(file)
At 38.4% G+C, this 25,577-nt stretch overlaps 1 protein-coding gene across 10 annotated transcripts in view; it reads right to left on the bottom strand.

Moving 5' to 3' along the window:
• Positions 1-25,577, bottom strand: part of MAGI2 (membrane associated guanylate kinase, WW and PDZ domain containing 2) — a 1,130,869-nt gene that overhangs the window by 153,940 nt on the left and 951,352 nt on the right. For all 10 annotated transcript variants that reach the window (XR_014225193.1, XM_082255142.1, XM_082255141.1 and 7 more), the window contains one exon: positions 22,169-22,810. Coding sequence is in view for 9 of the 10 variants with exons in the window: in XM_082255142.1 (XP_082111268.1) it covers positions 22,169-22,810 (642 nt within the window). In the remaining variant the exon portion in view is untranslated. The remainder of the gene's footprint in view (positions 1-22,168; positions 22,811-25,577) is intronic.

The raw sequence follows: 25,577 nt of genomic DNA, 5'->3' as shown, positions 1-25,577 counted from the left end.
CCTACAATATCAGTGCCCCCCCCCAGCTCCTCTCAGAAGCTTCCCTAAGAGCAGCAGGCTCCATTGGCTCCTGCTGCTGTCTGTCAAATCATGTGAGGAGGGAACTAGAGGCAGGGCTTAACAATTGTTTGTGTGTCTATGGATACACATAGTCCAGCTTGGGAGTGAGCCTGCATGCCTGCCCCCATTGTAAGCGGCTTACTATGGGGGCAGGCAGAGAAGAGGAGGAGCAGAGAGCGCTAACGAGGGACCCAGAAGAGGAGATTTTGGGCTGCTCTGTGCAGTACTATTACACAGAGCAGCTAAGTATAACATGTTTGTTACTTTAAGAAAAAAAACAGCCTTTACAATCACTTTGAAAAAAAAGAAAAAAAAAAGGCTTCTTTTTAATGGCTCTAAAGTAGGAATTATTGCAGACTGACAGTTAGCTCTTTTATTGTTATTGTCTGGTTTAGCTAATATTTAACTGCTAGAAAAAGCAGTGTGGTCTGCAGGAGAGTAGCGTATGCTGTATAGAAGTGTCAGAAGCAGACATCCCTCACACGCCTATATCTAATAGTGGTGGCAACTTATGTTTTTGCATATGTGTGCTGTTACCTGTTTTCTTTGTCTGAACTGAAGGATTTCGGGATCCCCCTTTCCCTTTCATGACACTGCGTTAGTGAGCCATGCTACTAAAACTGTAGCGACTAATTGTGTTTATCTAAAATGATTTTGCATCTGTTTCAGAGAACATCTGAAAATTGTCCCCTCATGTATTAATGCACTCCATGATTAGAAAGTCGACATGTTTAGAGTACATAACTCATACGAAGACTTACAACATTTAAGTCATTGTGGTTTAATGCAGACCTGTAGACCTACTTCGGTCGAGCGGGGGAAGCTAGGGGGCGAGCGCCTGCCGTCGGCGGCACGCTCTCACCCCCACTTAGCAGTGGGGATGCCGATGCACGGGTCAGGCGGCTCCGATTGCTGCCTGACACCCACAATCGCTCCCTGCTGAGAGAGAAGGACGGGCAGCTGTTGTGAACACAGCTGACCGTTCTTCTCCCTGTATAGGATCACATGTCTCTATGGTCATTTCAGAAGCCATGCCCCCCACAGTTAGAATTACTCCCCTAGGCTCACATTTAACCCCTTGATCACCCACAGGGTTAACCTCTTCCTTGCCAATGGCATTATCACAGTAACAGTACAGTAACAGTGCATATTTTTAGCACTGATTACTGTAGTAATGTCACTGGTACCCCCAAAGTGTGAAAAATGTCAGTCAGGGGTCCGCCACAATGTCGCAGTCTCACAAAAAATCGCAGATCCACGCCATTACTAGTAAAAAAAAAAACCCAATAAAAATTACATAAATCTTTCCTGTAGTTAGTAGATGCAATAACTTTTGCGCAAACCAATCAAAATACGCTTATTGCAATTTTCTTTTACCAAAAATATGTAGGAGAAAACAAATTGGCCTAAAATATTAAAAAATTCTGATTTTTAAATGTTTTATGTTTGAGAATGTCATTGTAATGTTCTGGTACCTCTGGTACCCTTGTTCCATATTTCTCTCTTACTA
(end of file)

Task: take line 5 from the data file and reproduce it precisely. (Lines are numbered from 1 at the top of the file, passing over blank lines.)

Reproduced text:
CCTACAATATCAGTGCCCCCCCCCAGCTCCTCTCAGAAGCTTCCCTAAGAGCAGCAGGCTCCATTGGCTCCTGCTGCTGTCTGTCAAATCATGTGAGGAGGGAACTAGAGGCAGGGCTTAACAATTGTTTGTGTGTCTATGGATACACATAGTCCAGCTTGGGAGTGAGCCTGCATGCCTGCCCCCATTGTAAGCGGCTTACTATGGGGGCAGGCAGAGAAGAGGAGGAGCAGAGAGCGCTAACGAGGGACCCAGAAGAGGAGATTTTGGGCTGCTCTGTGCAGTACTATTACACAGAGCAGCTAAGTATAACATGTTTGTTACTTTAAGAAAAAAAACAGCCTTTACAATCACTTTGAAAAAAAAGAAAAAAAAAAGGCTTCTTTTTAATGGCTCTAAAGTAGGAATTATTGCAGACTGACAGTTAGCTCTTTTATTGTTATTGTCTGGTTTAGCTAATATTTAACTGCTAGAAAAAGCAGTGTGGTCTGCAGGAGAGTAGCGTATGCTGTATAGAAGTGTCAGAAGCAGACATCCCTCACACGCCTATATCTAATAGTGGTGGCAACTTATGTTTTTGCATATGTGTGCTGTTACCTGTTTTCTTTGTCTGAACTGAAGGATTTCGGGATCCCCCTTTCCCTTTCATGACACTGCGTTAGTGAGCCATGCTACTAAAACTGTAGCGACTAATTGTGTTTATCTAAAATGATTTTGCATCTGTTTCAGAGAACATCTGAAAATTGTCCCCTCATGTATTAATGCACTCCATGATTAGAAAGTCGACATGTTTAGAGTACATAACTCATACGAAGACTTACAACATTTAAGTCATTGTGGTTTAATGCAGACCTGTAGACCTACTTCGGTCGAGCGGGGGAAGCTAGGGGGCGAGCGCCTGCCGTCGGCGGCACGCTCTCACCCCCACTTAGCAGTGGGGATGCCGATGCACGGGTCAGGCGGCTCCGATTGCTGCCTGACACCCACAATCGCTCCCTGCTGAGAGAGAAGGACGGGCAGCTGTTGTGAACACAGCTGACCGTTCTTCTCCCTGTATAGGATCACATGTCTCTATGGTCATTTCAGAAGCCATGCCCCCCACAGTTAGAATTACTCCCCTAGGCTCACATTTAACCCCTTGATCACCCACAGGGTTAACCTCTTCCTTGCCAATGGCATTATCACAGTAACAGTACAGTAACAGTGCATATTTTTAGCACTGATTACTGTAGTAATGTCACTGGTACCCCCAAAGTGTGAAAAATGTCAGTCAGGGGTCCGCCACAATGTCGCAGTCTCACAAAAAATCGCAGATCCACGCCATTACTAGTAAAAAAAAAAACCCAATAAAAATTACATAAATCTTTCCTGTAGTTAGTAGATGCAATAACTTTTGCGCAAACCAATCAAAATACGCTTATTGCAATTTTCTTTTACCAAAAATATGTAGGAGAAAACAAATTGGCCTAAAATATTAAAAAATTCTGATTTTTAAATGTTTTATGTTTGAGAATGTCATTGTAATGTTCTGGTACCTCTGGTACCCTTGTTCCATATTTCTCTCTTACTA